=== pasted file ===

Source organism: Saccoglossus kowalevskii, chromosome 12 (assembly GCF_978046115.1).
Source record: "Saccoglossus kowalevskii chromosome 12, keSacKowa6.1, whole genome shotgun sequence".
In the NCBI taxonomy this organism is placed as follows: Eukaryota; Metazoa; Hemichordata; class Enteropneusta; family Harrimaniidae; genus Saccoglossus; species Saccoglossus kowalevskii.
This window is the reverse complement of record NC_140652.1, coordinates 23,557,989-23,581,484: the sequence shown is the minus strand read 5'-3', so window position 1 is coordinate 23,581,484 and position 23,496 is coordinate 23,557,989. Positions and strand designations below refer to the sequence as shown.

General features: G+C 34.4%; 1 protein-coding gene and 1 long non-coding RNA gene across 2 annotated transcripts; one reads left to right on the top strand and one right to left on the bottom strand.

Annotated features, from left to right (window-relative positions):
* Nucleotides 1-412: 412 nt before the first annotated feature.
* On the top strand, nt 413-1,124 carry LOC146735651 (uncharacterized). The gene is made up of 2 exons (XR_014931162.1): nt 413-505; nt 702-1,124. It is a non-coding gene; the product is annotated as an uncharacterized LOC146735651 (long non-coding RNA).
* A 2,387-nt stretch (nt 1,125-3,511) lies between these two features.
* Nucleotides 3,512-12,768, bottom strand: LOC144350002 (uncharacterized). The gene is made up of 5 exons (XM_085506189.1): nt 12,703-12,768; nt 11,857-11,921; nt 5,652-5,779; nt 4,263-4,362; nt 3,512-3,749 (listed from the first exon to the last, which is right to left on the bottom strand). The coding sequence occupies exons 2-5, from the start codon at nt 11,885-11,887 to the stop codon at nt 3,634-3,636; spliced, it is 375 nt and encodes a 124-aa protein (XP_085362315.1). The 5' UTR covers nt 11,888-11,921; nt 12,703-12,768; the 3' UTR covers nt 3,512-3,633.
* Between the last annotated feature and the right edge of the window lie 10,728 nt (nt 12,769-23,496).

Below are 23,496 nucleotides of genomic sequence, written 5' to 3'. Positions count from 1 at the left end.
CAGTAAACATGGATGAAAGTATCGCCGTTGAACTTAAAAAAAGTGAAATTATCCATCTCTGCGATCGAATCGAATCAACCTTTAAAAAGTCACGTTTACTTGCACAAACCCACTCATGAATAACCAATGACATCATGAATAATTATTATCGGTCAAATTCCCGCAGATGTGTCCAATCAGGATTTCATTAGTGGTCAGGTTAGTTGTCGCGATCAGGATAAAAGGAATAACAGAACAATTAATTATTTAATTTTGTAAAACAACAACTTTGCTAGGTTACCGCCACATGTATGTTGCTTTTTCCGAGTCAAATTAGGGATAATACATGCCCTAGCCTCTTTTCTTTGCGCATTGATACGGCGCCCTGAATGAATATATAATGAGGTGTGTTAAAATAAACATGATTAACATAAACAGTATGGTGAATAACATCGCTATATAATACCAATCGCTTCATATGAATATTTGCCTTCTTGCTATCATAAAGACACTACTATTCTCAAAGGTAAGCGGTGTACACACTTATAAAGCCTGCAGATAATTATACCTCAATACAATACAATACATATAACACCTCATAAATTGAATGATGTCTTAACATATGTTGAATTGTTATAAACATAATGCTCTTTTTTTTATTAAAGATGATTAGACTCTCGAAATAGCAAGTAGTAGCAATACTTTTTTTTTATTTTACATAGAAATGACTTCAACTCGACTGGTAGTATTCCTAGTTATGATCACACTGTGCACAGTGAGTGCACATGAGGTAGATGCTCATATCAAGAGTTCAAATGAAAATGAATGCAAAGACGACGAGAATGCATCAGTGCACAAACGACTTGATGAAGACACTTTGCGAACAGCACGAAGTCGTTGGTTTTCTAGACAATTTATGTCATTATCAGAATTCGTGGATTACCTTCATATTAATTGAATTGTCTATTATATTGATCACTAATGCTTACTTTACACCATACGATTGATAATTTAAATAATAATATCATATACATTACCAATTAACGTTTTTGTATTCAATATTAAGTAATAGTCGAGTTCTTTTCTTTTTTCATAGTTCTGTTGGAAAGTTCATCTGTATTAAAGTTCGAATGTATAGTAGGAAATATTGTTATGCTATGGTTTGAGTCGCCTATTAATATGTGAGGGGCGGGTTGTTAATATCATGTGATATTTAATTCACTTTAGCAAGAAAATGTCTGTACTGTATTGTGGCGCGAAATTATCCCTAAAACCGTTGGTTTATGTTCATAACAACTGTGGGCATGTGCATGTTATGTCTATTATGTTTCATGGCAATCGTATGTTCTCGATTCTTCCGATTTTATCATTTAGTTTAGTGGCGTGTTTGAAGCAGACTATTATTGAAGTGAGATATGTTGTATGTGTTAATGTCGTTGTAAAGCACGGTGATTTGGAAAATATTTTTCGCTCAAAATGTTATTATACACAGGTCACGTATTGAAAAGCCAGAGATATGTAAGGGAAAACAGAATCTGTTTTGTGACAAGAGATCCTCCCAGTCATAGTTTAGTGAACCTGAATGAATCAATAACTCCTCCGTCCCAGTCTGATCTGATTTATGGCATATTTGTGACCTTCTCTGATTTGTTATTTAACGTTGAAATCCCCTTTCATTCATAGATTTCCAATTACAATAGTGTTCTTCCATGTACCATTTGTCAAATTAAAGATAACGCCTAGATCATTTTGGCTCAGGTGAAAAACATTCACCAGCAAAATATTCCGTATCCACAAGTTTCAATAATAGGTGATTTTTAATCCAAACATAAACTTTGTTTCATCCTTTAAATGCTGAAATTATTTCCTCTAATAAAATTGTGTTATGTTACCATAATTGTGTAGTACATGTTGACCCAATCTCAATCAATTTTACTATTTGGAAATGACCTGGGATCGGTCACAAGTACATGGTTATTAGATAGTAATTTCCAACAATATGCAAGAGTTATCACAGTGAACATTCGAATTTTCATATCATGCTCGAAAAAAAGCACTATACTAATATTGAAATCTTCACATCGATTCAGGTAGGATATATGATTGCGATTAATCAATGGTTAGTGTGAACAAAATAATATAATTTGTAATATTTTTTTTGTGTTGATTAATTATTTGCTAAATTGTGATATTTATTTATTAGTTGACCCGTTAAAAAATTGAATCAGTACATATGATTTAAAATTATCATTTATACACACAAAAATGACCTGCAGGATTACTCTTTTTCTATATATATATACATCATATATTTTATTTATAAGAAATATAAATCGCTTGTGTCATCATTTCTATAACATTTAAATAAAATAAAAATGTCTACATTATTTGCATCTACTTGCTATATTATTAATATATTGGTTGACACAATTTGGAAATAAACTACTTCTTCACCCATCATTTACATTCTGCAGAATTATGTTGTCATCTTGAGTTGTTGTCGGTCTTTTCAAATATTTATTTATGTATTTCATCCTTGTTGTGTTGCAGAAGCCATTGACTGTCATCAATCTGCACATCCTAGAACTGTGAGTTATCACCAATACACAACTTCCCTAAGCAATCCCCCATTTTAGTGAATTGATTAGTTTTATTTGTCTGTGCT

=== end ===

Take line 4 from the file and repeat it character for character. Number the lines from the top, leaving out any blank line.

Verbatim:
This window is the reverse complement of record NC_140652.1, coordinates 23,557,989-23,581,484: the sequence shown is the minus strand read 5'-3', so window position 1 is coordinate 23,581,484 and position 23,496 is coordinate 23,557,989. Positions and strand designations below refer to the sequence as shown.